When the Coronavirus pandemic shut the people of the world up in their homes, homeowners started to take stock. Not always liking what they saw, many began to make changes. The changes all took into account the health, safety, and mental stability of the family members. Now, post-pandemic, many of those trends have stuck. Here, we look at home remodeling trends made popular with the pandemic that we anticipate lasting a long time.
Pre-pandemic homeowners wanted an open floor plan that blended kitchen, dining, and living in one large area. With the pandemic, families felt the need to separate. Quarantining sick family members and having dedicated space for work and school needs made everyone think the open floor plan was dead. But, according to several studies since 2020, that’s not the case.
Homeowners still need what the open floor plan offers–maximized square footage, improved traffic flow, shared light, and versatile, multi-functional space. Then and now, the open floor plan meets the need of how homeowners want to cook, entertain, and socialize with their families.
However, with pandemic-induced changes in lifestyle that include more working and schooling from home, families need dedicated spaces to escape the hustle and bustle the open floor plan brings. Therefore, we’re seeing more demand for home offices, workout rooms, playrooms, and even dedicated rooms for quiet activity.
Bigger Bathrooms and Kitchens
Since the pandemic, bathrooms and kitchens have changed. And homeowners don’t just want more space. Here’s what we see happening in both areas.
According to the 2022 State of the Restaurant Industry report, restaurants have not recovered from the pandemic shutdown. And, 40% of restaurant operators surveyed believe it will be at least another year or more before the industry returns to normal. In addition to labor shortages and supply chain issues, restaurant traffic is still not what it was pre-pandemic. And with the number of hybrid and work-from-home employees who no longer eat out for lunch, that’s not a surprise.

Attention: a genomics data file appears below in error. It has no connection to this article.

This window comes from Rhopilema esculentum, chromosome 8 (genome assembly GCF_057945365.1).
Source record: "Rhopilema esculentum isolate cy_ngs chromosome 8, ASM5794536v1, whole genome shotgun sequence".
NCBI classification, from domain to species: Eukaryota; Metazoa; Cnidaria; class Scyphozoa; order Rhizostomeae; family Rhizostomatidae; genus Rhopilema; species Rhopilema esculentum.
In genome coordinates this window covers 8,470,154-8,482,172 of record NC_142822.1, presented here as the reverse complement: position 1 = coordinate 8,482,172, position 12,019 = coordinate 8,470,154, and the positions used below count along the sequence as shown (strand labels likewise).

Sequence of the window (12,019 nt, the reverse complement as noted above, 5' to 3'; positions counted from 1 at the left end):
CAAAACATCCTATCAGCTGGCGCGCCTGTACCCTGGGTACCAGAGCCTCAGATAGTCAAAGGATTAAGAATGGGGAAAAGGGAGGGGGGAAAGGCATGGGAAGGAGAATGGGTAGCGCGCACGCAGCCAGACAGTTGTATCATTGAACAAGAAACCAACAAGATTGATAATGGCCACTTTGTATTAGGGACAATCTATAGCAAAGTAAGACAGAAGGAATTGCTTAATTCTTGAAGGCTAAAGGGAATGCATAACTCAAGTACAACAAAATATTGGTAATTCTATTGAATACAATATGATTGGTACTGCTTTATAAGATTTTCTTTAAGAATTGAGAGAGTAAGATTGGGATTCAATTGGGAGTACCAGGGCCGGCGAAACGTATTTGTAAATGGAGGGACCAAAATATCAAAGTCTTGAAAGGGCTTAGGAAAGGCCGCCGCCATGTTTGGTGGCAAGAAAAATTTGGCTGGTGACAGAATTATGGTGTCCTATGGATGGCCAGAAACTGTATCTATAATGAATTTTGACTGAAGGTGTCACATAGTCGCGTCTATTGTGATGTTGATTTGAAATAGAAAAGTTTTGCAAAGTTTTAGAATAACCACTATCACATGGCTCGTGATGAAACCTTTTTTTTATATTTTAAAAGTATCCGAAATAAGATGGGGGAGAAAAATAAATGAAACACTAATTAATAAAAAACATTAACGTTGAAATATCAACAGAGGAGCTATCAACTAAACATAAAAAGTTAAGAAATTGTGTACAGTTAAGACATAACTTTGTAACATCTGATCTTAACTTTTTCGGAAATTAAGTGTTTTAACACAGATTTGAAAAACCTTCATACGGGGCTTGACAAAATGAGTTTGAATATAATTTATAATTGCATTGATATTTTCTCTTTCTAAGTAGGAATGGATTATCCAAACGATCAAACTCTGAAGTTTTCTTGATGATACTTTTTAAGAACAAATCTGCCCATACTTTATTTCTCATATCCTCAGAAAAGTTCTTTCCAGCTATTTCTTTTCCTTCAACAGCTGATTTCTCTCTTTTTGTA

With people eating at home more, kitchens have changed. Besides acting as the hub of all household activity, we’re seeing the following transformations.
- Bigger pantries to store more food
- Open floor plans with more square-footage
- More freezer space
- Additional specialty cabinets like pull-out organizers
The powder room came as a result of the 1918 Influenza pandemic. And, a new surge in powder room requests or even additional full baths has come with the Coronavirus pandemic. Homeowners want a restroom their guests can use that won’t cross-contaminate with the family. And, when a family member gets sick, sharing a bathroom can cause the spread of germs. So, they need their own bathroom, too.
Bathrooms also are getting bigger. With more people working from home, they’re getting used more often. So, families are opting for one large family bathroom on the second story with lower counters to accommodate children, a large separate tub and shower, and a dual vanity or trough-style sink. In addition to the primary bathroom, homeowners are adding a powder room for visitors and a full guest bath that can also serve household members in isolation. And with a focus on wellness and technology, we’re seeing some of the following amenities.
- Large, spa-like footprints
- Hands-free faucets and light switches
- Voice-activated showers, thermostats, and sound systems
Since the open floor plan is still popular, homeowners need dedicated spaces for activities like work, exercise, and play. And with the increase in online shopping, homeowners want a space to accommodate packages of all sizes. A foyer, sealed off from the rest of the home, creates a protected package drop point that eliminates the temptation of porch pirates. It also protects the home’s interior from extreme weather and provides a quiet place to welcome guests.
Mudrooms serve as the main entry for family members and continue to increase in popularity. But, in addition to a place to remove shoes, the mudroom acts as an initial landing zone with hooks and storage for items like coats, backpacks, and car keys.
When interior space is limited, homeowners create flex zones or rooms to accommodate multiple needs simultaneously. For instance, a seldom-used formal dining room does double duty as the home’s library with built-ins for books and videos. Or, the home office serves as the landing place for the child home from college with the addition of a Murphy-style bed.
According to the 2021-2022 APPA National Pet Owners Survey, pet ownership rose from 67 percent to 70 percent of U.S. households in 2020. Pets played a crucial role in comforting Americans during the pandemic, and many of them want to transform their homes into pet-friendly spaces. To reflect this mindset, we’re seeing homeowners adding the following inspirational designs that add beauty and functionality to the interior and exterior of their homes.